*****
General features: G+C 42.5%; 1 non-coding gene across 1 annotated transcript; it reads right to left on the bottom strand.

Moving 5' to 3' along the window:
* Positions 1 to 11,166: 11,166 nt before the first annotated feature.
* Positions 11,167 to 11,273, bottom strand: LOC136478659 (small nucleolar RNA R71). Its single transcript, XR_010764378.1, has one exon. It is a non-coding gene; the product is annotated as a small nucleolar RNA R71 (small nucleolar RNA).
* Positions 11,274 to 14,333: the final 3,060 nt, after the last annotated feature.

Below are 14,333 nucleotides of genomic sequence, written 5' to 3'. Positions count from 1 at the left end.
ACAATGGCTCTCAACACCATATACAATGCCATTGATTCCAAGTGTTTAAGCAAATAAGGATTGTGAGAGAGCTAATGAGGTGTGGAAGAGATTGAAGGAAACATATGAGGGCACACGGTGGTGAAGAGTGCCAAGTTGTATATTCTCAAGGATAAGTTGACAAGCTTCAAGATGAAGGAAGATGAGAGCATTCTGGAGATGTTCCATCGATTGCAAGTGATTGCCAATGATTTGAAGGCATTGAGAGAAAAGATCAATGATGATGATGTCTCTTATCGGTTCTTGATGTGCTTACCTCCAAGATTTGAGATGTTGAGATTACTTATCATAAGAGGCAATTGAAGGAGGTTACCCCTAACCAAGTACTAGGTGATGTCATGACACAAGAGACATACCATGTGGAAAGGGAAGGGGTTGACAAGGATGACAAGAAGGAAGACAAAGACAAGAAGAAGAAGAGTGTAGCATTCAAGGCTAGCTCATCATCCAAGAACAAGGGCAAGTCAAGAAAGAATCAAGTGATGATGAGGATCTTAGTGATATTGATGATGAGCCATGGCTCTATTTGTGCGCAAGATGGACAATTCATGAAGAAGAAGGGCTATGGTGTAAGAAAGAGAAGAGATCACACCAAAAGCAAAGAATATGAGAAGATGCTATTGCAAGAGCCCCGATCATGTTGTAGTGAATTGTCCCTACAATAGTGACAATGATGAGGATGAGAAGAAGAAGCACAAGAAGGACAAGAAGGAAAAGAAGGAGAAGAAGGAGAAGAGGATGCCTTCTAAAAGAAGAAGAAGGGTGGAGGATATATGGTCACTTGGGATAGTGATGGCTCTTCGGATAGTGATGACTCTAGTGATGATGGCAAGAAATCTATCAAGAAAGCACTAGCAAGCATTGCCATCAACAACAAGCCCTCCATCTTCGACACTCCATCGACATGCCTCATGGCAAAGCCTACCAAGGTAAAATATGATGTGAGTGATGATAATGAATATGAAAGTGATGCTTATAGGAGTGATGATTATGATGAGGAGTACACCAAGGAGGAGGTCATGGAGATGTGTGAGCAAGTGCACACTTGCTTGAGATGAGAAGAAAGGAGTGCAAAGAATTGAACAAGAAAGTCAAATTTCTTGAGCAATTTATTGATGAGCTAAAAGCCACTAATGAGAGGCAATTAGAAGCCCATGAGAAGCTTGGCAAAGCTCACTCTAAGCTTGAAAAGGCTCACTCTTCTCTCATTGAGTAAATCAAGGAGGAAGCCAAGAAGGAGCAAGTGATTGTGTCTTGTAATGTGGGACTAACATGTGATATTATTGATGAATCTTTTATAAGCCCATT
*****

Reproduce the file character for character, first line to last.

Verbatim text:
General features: G+C 42.5%; 1 non-coding gene across 1 annotated transcript; it reads right to left on the bottom strand.

Moving 5' to 3' along the window:
* Positions 1 to 11,166: 11,166 nt before the first annotated feature.
* Positions 11,167 to 11,273, bottom strand: LOC136478659 (small nucleolar RNA R71). Its single transcript, XR_010764378.1, has one exon. It is a non-coding gene; the product is annotated as a small nucleolar RNA R71 (small nucleolar RNA).
* Positions 11,274 to 14,333: the final 3,060 nt, after the last annotated feature.

Below are 14,333 nucleotides of genomic sequence, written 5' to 3'. Positions count from 1 at the left end.
ACAATGGCTCTCAACACCATATACAATGCCATTGATTCCAAGTGTTTAAGCAAATAAGGATTGTGAGAGAGCTAATGAGGTGTGGAAGAGATTGAAGGAAACATATGAGGGCACACGGTGGTGAAGAGTGCCAAGTTGTATATTCTCAAGGATAAGTTGACAAGCTTCAAGATGAAGGAAGATGAGAGCATTCTGGAGATGTTCCATCGATTGCAAGTGATTGCCAATGATTTGAAGGCATTGAGAGAAAAGATCAATGATGATGATGTCTCTTATCGGTTCTTGATGTGCTTACCTCCAAGATTTGAGATGTTGAGATTACTTATCATAAGAGGCAATTGAAGGAGGTTACCCCTAACCAAGTACTAGGTGATGTCATGACACAAGAGACATACCATGTGGAAAGGGAAGGGGTTGACAAGGATGACAAGAAGGAAGACAAAGACAAGAAGAAGAAGAGTGTAGCATTCAAGGCTAGCTCATCATCCAAGAACAAGGGCAAGTCAAGAAAGAATCAAGTGATGATGAGGATCTTAGTGATATTGATGATGAGCCATGGCTCTATTTGTGCGCAAGATGGACAATTCATGAAGAAGAAGGGCTATGGTGTAAGAAAGAGAAGAGATCACACCAAAAGCAAAGAATATGAGAAGATGCTATTGCAAGAGCCCCGATCATGTTGTAGTGAATTGTCCCTACAATAGTGACAATGATGAGGATGAGAAGAAGAAGCACAAGAAGGACAAGAAGGAAAAGAAGGAGAAGAAGGAGAAGAGGATGCCTTCTAAAAGAAGAAGAAGGGTGGAGGATATATGGTCACTTGGGATAGTGATGGCTCTTCGGATAGTGATGACTCTAGTGATGATGGCAAGAAATCTATCAAGAAAGCACTAGCAAGCATTGCCATCAACAACAAGCCCTCCATCTTCGACACTCCATCGACATGCCTCATGGCAAAGCCTACCAAGGTAAAATATGATGTGAGTGATGATAATGAATATGAAAGTGATGCTTATAGGAGTGATGATTATGATGAGGAGTACACCAAGGAGGAGGTCATGGAGATGTGTGAGCAAGTGCACACTTGCTTGAGATGAGAAGAAAGGAGTGCAAAGAATTGAACAAGAAAGTCAAATTTCTTGAGCAATTTATTGATGAGCTAAAAGCCACTAATGAGAGGCAATTAGAAGCCCATGAGAAGCTTGGCAAAGCTCACTCTAAGCTTGAAAAGGCTCACTCTTCTCTCATTGAGTAAATCAAGGAGGAAGCCAAGAAGGAGCAAGTGATTGTGTCTTGTAATGTGGGACTAACATGTGATATTATTGATGAATCTTTTATAAGCCCATT